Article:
Product Recalls: SUVs, Sedans, Baby Monitors & More
Product recalls are fairly common actually, and 2010 seems to be plagued by recalls.
Earlier this month, we talked about a fatal car accident in Vegas believed to be caused by Toyota’s faulty floor mats — which were the subject of a recall in Europe at the time of the accident. Yesterday, we discussed the most recent General Motors recall due to seat belt issues.
Another major auto recall occurred in August, as well. Mazda issued a recall for 215,000 Mazda3 and Mazda5 sedans due to what federal regulators identified as a power steering issue.
Cheryl Phillips, a writer for Examiner.com, reports:
The Mazda recall involves model year 2007-2009 Mazda3 and Mazda5 vehicles built from April 2007 through November 2008. The National Highway Traffic Safety Administration stated that it has received at least 33 complaints alleging steering problems in the 2007 to 2009 model-year Mazda vehicles.
But it’s not just car manufacturers recalling products. The Associated Press does a great job of detailing the array of recent food and product recalls with a series of reports called Recalls This Week. For the week of August 13, 2010 they describe recalls that range from portable dehumidifiers to erectile dysfunction products. Here’s a detailed description of another recalled product:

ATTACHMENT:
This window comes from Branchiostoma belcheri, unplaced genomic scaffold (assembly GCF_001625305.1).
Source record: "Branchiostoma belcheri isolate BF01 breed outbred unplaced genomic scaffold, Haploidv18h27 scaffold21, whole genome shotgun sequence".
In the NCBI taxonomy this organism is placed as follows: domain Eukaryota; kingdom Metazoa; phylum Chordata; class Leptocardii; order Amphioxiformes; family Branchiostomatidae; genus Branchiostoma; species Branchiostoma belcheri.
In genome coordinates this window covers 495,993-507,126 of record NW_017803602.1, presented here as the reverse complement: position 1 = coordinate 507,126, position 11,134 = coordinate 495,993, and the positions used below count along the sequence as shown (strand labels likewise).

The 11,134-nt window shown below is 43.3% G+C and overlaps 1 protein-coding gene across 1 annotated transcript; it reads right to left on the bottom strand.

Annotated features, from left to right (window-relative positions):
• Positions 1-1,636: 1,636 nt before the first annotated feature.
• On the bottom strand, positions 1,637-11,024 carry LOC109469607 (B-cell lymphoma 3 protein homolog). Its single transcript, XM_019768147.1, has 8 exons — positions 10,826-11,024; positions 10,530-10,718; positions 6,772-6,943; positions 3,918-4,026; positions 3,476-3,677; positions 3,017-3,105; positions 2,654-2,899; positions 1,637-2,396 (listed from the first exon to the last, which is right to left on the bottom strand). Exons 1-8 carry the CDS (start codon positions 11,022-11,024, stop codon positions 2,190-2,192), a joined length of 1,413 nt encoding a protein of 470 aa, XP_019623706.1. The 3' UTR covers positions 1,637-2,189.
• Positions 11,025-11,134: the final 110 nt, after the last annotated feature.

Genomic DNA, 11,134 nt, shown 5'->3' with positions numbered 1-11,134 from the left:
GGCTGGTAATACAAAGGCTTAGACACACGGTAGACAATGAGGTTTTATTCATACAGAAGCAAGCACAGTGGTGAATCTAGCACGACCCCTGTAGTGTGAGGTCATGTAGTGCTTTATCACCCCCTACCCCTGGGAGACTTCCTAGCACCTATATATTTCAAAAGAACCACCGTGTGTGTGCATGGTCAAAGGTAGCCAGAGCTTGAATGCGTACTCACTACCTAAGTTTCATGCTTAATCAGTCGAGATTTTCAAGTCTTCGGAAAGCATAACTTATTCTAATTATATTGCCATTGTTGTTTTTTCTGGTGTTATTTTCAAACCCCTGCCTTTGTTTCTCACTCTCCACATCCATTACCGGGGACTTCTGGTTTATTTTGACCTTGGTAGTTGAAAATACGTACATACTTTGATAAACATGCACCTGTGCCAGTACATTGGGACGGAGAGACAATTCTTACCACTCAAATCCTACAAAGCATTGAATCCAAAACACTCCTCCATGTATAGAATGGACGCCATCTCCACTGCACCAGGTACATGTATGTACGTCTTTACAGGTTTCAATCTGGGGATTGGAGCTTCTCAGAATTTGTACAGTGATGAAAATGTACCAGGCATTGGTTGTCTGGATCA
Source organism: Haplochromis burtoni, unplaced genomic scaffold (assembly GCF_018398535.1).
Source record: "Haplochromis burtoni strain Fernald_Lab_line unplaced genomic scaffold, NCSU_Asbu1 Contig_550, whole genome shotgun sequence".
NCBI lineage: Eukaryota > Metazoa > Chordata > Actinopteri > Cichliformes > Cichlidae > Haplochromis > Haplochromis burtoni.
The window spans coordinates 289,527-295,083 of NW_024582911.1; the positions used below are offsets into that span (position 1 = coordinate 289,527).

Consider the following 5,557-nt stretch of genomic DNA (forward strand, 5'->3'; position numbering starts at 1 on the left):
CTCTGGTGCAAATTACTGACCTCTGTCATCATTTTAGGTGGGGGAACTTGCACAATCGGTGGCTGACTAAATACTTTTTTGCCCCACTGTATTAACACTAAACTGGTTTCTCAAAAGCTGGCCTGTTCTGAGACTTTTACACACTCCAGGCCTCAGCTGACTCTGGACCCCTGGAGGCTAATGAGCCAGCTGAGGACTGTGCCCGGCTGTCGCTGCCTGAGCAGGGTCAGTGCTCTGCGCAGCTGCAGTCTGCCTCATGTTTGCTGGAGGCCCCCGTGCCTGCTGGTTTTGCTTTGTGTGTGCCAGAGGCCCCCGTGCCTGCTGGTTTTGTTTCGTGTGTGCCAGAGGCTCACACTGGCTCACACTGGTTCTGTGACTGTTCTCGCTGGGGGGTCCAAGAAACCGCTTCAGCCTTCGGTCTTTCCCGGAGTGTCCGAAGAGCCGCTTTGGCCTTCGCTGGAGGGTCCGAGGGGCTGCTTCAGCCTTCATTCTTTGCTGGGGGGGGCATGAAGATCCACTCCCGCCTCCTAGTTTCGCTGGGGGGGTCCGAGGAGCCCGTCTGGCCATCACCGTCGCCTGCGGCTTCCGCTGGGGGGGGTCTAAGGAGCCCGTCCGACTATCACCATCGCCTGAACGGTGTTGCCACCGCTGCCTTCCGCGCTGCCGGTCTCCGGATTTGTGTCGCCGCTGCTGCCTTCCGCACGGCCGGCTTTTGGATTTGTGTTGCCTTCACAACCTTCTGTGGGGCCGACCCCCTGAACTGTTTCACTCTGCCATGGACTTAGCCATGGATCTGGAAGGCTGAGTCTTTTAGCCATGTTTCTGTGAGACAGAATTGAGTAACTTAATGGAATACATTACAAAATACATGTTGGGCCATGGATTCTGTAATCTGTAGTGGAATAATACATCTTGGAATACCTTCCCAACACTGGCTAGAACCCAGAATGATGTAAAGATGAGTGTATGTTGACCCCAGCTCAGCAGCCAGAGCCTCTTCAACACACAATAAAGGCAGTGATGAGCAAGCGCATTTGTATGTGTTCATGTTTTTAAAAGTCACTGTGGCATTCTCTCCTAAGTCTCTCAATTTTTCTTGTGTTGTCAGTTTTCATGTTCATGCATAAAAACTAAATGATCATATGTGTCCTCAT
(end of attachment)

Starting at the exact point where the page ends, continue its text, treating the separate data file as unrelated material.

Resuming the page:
WIRELESS VIDEO BABY MONITORS
DETAILS: Levana wireless video baby monitors, manufactured in China and distributed by Circus World Displays Limited of Ontario, Canada, have been recalled. The cameras were sold by BB Buggy and Health and Safety stores, as well as online.
WHY: The wiring can overheat, posing a burn hazard.
INCIDENTS: The company has received two reports of overheated cameras, but no reports of injuries.
HOW MANY: About 800
FOR MORE: Call 866-946-7828; or visit http://www.cpsc.gov.
The products included in this Recalls This Week report have risks of fire, poisoning, and a variety of other issues that could cause personal injuries. It’s important for consumers to keep an eye on recalled products, so we will continue to link to these reports here on the Colorado Accident Law Blog.